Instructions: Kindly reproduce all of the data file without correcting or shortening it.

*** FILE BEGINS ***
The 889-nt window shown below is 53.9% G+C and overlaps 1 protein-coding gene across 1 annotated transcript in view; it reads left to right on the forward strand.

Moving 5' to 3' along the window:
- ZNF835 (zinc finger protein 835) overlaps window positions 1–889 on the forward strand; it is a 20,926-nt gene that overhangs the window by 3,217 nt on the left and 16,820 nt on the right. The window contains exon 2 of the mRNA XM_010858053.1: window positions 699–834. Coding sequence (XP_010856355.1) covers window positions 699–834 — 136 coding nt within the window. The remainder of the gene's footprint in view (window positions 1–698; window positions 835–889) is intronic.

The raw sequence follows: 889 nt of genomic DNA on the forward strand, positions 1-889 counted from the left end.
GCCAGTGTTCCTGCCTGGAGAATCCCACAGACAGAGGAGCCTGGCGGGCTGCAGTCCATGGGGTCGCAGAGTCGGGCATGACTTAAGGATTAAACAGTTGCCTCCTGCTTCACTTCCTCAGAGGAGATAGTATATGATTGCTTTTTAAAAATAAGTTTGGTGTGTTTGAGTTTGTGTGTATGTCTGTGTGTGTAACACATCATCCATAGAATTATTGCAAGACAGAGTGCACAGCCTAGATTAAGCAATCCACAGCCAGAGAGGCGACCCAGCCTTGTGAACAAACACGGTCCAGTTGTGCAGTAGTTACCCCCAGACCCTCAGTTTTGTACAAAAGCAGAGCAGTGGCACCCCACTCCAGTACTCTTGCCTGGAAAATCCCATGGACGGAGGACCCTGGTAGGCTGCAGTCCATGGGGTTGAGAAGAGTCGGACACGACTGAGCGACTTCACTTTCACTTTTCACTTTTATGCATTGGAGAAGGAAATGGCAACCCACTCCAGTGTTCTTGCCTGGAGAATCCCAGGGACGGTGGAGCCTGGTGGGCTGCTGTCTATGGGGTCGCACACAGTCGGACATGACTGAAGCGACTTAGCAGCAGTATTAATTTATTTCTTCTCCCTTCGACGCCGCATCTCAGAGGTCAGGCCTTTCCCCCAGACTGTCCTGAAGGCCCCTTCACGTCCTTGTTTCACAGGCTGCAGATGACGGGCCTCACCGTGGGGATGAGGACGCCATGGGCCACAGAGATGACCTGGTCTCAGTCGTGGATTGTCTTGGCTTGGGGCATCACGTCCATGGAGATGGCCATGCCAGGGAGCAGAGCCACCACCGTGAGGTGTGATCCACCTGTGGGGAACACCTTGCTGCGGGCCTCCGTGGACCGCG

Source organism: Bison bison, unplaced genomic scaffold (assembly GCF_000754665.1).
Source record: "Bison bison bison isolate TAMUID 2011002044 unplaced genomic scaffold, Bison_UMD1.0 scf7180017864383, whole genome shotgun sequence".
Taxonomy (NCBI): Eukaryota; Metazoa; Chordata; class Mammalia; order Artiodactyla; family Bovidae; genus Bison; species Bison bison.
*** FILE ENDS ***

The 889-nt window shown below is 53.9% G+C and overlaps 1 protein-coding gene across 1 annotated transcript in view; it reads left to right on the forward strand.

Moving 5' to 3' along the window:
- ZNF835 (zinc finger protein 835) overlaps window positions 1–889 on the forward strand; it is a 20,926-nt gene that overhangs the window by 3,217 nt on the left and 16,820 nt on the right. The window contains exon 2 of the mRNA XM_010858053.1: window positions 699–834. Coding sequence (XP_010856355.1) covers window positions 699–834 — 136 coding nt within the window. The remainder of the gene's footprint in view (window positions 1–698; window positions 835–889) is intronic.

The raw sequence follows: 889 nt of genomic DNA on the forward strand, positions 1-889 counted from the left end.
GCCAGTGTTCCTGCCTGGAGAATCCCACAGACAGAGGAGCCTGGCGGGCTGCAGTCCATGGGGTCGCAGAGTCGGGCATGACTTAAGGATTAAACAGTTGCCTCCTGCTTCACTTCCTCAGAGGAGATAGTATATGATTGCTTTTTAAAAATAAGTTTGGTGTGTTTGAGTTTGTGTGTATGTCTGTGTGTGTAACACATCATCCATAGAATTATTGCAAGACAGAGTGCACAGCCTAGATTAAGCAATCCACAGCCAGAGAGGCGACCCAGCCTTGTGAACAAACACGGTCCAGTTGTGCAGTAGTTACCCCCAGACCCTCAGTTTTGTACAAAAGCAGAGCAGTGGCACCCCACTCCAGTACTCTTGCCTGGAAAATCCCATGGACGGAGGACCCTGGTAGGCTGCAGTCCATGGGGTTGAGAAGAGTCGGACACGACTGAGCGACTTCACTTTCACTTTTCACTTTTATGCATTGGAGAAGGAAATGGCAACCCACTCCAGTGTTCTTGCCTGGAGAATCCCAGGGACGGTGGAGCCTGGTGGGCTGCTGTCTATGGGGTCGCACACAGTCGGACATGACTGAAGCGACTTAGCAGCAGTATTAATTTATTTCTTCTCCCTTCGACGCCGCATCTCAGAGGTCAGGCCTTTCCCCCAGACTGTCCTGAAGGCCCCTTCACGTCCTTGTTTCACAGGCTGCAGATGACGGGCCTCACCGTGGGGATGAGGACGCCATGGGCCACAGAGATGACCTGGTCTCAGTCGTGGATTGTCTTGGCTTGGGGCATCACGTCCATGGAGATGGCCATGCCAGGGAGCAGAGCCACCACCGTGAGGTGTGATCCACCTGTGGGGAACACCTTGCTGCGGGCCTCCGTGGACCGCG

Source organism: Bison bison, unplaced genomic scaffold (assembly GCF_000754665.1).
Source record: "Bison bison bison isolate TAMUID 2011002044 unplaced genomic scaffold, Bison_UMD1.0 scf7180017864383, whole genome shotgun sequence".
Taxonomy (NCBI): Eukaryota; Metazoa; Chordata; class Mammalia; order Artiodactyla; family Bovidae; genus Bison; species Bison bison.